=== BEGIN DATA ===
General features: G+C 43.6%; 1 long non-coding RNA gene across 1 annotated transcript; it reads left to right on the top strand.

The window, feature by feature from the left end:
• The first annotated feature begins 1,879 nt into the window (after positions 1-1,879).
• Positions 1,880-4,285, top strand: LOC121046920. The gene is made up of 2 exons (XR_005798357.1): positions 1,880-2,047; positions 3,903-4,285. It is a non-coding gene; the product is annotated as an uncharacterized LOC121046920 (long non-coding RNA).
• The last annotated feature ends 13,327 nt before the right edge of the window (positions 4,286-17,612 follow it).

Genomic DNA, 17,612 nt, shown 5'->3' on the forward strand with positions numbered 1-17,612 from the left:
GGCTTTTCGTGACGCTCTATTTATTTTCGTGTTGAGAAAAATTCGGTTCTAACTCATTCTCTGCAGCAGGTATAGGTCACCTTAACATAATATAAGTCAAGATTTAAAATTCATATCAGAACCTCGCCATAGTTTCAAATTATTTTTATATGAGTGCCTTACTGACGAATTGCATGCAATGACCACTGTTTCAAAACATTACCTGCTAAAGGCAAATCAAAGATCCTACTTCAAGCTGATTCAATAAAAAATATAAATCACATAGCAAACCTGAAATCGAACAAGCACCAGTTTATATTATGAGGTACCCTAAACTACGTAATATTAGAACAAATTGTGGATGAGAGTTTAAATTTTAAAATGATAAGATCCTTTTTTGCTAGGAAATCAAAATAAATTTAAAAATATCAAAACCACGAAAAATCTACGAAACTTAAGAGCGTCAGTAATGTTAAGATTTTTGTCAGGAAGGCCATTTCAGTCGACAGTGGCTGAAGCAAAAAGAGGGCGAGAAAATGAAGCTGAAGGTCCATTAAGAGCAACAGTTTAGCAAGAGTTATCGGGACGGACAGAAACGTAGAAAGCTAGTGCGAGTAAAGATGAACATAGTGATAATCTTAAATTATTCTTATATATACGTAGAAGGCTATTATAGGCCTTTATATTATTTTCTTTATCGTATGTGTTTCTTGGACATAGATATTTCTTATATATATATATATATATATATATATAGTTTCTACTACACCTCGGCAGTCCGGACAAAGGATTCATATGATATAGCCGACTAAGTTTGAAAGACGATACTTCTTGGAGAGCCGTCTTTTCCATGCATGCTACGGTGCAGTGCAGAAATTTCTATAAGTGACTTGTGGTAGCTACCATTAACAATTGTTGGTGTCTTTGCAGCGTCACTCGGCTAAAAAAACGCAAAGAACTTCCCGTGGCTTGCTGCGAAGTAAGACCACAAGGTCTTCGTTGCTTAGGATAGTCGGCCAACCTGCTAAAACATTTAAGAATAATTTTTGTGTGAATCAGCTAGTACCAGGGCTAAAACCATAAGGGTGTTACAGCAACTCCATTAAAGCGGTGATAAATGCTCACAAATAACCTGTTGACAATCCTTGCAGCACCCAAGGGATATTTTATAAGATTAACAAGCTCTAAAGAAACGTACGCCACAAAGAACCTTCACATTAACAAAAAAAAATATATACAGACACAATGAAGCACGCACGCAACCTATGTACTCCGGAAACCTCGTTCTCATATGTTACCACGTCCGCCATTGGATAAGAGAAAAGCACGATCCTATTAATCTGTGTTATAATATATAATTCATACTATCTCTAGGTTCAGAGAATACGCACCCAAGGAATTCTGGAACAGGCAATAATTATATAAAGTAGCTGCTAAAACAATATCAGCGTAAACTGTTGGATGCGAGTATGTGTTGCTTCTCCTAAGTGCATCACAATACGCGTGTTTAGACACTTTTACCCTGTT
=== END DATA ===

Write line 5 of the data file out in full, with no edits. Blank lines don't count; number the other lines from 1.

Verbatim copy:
• The last annotated feature ends 13,327 nt before the right edge of the window (positions 4,286-17,612 follow it).